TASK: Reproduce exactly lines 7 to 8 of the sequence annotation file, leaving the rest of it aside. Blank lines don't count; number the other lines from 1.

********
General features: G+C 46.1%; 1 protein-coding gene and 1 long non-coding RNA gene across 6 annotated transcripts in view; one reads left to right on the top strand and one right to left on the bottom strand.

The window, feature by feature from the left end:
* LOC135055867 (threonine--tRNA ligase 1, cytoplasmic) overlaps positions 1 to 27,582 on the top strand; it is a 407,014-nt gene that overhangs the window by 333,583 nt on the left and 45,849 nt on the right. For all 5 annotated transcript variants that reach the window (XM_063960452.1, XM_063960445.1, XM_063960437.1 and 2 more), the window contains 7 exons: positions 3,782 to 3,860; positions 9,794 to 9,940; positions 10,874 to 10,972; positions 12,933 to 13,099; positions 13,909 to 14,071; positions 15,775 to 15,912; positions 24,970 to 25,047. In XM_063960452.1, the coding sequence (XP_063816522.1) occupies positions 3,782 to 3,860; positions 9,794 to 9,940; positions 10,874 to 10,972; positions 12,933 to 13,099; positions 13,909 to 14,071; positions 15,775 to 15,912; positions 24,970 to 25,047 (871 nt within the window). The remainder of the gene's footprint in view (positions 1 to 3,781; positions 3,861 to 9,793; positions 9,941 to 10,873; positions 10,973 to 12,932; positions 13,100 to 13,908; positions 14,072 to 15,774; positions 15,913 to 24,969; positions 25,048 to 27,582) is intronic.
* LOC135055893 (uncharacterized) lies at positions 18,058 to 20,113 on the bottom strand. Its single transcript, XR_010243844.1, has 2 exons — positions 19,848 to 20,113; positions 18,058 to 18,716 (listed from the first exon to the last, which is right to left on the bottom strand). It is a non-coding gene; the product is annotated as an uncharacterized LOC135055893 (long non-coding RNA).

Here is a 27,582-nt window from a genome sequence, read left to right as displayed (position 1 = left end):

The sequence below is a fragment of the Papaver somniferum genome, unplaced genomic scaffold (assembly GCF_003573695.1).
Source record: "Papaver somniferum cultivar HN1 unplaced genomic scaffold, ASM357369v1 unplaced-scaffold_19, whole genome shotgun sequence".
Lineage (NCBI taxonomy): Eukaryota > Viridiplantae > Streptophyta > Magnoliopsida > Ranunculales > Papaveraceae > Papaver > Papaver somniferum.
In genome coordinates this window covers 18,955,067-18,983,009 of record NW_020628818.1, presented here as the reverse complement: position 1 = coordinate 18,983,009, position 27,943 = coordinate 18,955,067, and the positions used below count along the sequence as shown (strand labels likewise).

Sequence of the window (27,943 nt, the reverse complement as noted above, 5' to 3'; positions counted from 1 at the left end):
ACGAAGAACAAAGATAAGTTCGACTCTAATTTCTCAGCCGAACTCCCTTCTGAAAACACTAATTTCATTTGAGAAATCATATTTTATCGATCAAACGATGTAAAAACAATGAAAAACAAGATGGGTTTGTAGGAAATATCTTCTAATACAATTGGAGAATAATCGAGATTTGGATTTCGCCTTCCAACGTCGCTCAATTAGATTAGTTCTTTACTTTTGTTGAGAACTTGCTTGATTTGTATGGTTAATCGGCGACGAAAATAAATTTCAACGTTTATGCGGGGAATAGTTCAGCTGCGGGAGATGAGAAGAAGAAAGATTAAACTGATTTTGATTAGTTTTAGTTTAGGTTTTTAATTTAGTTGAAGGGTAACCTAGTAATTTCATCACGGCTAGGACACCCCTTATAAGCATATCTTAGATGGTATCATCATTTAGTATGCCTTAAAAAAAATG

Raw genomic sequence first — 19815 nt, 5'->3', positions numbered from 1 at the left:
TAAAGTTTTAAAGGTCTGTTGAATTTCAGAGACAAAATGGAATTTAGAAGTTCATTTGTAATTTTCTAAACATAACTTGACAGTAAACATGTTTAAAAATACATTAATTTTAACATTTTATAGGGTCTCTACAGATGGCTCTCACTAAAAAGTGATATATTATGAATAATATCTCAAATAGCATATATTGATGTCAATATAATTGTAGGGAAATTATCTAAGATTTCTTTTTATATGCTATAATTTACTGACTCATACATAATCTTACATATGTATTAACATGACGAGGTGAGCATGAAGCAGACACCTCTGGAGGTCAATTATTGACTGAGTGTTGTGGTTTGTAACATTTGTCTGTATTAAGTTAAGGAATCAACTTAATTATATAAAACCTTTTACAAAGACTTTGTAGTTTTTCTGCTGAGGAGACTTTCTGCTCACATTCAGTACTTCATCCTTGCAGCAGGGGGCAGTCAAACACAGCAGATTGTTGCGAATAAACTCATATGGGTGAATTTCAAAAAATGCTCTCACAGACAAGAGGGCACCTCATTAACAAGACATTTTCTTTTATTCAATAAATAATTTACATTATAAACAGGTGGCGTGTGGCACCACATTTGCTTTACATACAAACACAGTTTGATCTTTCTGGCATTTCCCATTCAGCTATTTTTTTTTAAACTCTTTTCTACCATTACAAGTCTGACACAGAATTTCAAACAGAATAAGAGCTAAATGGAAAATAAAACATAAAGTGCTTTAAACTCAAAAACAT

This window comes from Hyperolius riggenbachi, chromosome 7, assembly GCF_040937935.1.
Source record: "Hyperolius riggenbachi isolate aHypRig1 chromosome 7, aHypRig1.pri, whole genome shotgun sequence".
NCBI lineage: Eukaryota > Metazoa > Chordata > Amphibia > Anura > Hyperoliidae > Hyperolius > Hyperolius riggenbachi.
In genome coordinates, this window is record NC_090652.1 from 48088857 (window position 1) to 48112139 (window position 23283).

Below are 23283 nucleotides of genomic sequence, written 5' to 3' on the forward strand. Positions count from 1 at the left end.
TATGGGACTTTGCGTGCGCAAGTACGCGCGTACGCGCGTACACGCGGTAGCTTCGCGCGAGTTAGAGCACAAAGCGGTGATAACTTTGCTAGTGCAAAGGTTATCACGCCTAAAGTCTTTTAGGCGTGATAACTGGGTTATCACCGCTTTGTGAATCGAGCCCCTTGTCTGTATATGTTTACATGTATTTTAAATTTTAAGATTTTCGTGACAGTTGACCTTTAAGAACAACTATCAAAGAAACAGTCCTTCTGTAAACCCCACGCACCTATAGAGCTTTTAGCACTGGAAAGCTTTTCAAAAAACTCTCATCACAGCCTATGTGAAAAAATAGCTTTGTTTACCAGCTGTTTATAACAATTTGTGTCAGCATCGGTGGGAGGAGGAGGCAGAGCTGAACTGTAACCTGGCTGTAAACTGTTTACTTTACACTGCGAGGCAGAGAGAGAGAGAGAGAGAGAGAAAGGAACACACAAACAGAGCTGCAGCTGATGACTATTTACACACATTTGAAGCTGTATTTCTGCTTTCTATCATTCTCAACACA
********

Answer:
Source record: "Papaver somniferum cultivar HN1 unplaced genomic scaffold, ASM357369v1 unplaced-scaffold_19, whole genome shotgun sequence".
Lineage (NCBI taxonomy): Eukaryota > Viridiplantae > Streptophyta > Magnoliopsida > Ranunculales > Papaveraceae > Papaver > Papaver somniferum.